In the risk assessment of substances for the aquatic environment, efficacy tests are currently especially investigating mortality, immobilization of organisms or their growth and reproduction after relatively short-term exposure to single substances. Specific as well as direct or indirect effects of chronic stress remain largely or totally unconsidered. These can influence the resilience of organisms and only have a long-term impact on populations.
At the workshop, which was organized within the framework of the Effect-Net project, about 110 representatives from science, industry and public authorities discussed the necessity, possibilities and limits of net methods for identifying the hazard potential of chemicals with a view to preventive and sustainable water protection. The 13 presentations focused on the question of how these methods can be integrated into the risk assessment of substances and into the repertoire of methods for assessing water quality. Special attention was given to the concept of Adverse Outcome Pathways (AOP) as it has already found its way into substance regulation in the US. Furthermore, the topic area was considered in the context of legal and ethical obligation for the preventive protection of humans and the environment. Further information on the presentations can be found in the programme.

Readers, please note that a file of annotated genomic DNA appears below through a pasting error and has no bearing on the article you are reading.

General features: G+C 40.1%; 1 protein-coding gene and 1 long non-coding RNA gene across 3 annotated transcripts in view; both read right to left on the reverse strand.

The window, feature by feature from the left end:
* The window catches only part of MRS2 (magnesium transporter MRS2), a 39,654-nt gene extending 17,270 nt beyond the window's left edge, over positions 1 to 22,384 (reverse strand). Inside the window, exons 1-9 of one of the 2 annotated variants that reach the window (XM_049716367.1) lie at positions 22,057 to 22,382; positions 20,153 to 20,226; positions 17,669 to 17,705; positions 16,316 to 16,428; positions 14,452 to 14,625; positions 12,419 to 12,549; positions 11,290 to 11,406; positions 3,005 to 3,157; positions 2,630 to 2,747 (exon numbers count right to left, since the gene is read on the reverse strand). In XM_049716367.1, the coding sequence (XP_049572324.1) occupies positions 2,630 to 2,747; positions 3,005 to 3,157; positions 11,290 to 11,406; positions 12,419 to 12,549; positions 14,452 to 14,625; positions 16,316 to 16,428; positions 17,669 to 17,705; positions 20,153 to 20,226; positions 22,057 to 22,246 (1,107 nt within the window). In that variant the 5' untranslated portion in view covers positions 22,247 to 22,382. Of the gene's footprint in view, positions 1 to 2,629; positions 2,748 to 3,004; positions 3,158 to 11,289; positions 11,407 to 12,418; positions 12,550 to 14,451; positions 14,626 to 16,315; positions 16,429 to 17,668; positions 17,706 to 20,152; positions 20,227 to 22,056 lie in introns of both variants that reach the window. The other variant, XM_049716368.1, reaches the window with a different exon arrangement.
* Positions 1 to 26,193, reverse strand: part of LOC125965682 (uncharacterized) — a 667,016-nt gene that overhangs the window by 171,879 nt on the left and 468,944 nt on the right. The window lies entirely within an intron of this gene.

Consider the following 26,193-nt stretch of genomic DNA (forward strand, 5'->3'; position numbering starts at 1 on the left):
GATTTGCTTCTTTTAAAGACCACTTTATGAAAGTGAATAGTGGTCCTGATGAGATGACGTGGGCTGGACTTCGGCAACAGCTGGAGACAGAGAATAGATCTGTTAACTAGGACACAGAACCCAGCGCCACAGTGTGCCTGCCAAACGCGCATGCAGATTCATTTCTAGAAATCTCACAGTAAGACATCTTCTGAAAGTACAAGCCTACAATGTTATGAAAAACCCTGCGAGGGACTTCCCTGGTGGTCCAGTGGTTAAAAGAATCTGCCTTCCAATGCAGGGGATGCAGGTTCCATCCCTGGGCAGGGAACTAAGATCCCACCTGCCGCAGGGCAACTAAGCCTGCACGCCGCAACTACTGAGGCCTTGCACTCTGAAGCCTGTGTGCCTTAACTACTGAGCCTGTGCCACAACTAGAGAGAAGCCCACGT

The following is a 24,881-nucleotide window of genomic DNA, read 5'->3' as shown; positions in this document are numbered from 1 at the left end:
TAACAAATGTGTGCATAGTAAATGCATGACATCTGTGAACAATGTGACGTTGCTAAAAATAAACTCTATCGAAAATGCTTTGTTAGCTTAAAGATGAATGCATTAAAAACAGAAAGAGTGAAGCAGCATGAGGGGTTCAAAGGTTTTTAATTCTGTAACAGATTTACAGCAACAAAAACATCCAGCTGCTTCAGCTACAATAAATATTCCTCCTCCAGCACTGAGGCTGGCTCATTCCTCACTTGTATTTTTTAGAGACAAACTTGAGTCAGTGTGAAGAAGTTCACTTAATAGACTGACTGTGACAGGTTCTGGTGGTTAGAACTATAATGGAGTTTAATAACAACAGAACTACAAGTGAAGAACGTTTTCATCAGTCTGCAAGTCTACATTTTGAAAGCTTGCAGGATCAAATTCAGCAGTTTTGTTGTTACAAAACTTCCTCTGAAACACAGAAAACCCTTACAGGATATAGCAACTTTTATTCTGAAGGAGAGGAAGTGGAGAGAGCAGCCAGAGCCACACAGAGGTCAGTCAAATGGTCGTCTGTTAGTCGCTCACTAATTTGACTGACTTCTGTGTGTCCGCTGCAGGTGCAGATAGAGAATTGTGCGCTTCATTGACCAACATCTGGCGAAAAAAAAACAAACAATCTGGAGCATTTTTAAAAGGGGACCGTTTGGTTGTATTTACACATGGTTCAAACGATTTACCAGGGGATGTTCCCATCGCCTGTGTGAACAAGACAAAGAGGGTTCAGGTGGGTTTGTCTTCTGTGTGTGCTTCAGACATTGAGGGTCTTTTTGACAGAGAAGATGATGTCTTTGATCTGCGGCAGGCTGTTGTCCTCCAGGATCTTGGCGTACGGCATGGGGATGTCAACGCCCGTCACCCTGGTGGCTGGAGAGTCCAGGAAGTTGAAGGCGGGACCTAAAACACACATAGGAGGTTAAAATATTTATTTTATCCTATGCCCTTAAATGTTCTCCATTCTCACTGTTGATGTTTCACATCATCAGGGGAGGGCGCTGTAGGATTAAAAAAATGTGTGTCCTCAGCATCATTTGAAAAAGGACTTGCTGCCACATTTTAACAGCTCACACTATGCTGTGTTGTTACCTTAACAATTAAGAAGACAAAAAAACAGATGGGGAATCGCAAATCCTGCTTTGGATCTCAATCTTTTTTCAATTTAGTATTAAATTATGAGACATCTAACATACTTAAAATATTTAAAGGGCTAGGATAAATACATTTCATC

The symposium concluded with a panel discussion in which doctoral students from the Effect-Net project discussed with experts the possibilities and limits of integrating new methods from research into regulation. In addition to the lecture programme, posters on the Effect-Net project were presented.
The workshop was organized by Prof. Rita Triebskorn (Animal Physiological Ecology, University of Tübingen) and the team of the Effect-Net project.
The workshop was reported in the journal 'KW Korrespondenz Wasserwirtschaft':
Effektstudien in der Risikobewertung: Das Projekt Effect-Net und Ergebnisse des Workshops